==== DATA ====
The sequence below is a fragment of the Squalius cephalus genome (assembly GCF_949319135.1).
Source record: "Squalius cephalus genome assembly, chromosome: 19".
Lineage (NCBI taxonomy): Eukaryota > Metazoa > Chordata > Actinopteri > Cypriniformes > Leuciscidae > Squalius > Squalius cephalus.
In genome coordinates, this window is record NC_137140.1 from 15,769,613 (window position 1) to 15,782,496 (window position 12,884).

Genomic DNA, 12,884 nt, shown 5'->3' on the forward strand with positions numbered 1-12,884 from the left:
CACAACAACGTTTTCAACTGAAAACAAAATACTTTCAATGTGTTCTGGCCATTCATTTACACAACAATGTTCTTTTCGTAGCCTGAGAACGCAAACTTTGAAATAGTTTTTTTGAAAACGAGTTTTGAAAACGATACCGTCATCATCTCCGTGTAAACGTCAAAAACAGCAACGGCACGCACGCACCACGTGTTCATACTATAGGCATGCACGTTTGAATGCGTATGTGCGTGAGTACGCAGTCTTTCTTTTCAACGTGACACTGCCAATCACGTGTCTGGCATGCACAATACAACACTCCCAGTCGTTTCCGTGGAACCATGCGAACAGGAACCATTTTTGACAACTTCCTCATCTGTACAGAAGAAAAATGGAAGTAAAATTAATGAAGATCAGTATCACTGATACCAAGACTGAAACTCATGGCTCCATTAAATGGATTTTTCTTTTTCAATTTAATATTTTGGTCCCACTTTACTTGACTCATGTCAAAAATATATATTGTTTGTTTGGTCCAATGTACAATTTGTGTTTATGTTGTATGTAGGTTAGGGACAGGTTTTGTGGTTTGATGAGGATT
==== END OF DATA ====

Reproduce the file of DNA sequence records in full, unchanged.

The sequence below is a fragment of the Squalius cephalus genome (assembly GCF_949319135.1).
Source record: "Squalius cephalus genome assembly, chromosome: 19".
Lineage (NCBI taxonomy): Eukaryota > Metazoa > Chordata > Actinopteri > Cypriniformes > Leuciscidae > Squalius > Squalius cephalus.
In genome coordinates, this window is record NC_137140.1 from 15,769,613 (window position 1) to 15,782,496 (window position 12,884).

Genomic DNA, 12,884 nt, shown 5'->3' on the forward strand with positions numbered 1-12,884 from the left:
CACAACAACGTTTTCAACTGAAAACAAAATACTTTCAATGTGTTCTGGCCATTCATTTACACAACAATGTTCTTTTCGTAGCCTGAGAACGCAAACTTTGAAATAGTTTTTTTGAAAACGAGTTTTGAAAACGATACCGTCATCATCTCCGTGTAAACGTCAAAAACAGCAACGGCACGCACGCACCACGTGTTCATACTATAGGCATGCACGTTTGAATGCGTATGTGCGTGAGTACGCAGTCTTTCTTTTCAACGTGACACTGCCAATCACGTGTCTGGCATGCACAATACAACACTCCCAGTCGTTTCCGTGGAACCATGCGAACAGGAACCATTTTTGACAACTTCCTCATCTGTACAGAAGAAAAATGGAAGTAAAATTAATGAAGATCAGTATCACTGATACCAAGACTGAAACTCATGGCTCCATTAAATGGATTTTTCTTTTTCAATTTAATATTTTGGTCCCACTTTACTTGACTCATGTCAAAAATATATATTGTTTGTTTGGTCCAATGTACAATTTGTGTTTATGTTGTATGTAGGTTAGGGACAGGTTTTGTGGTTTGATGAGGATT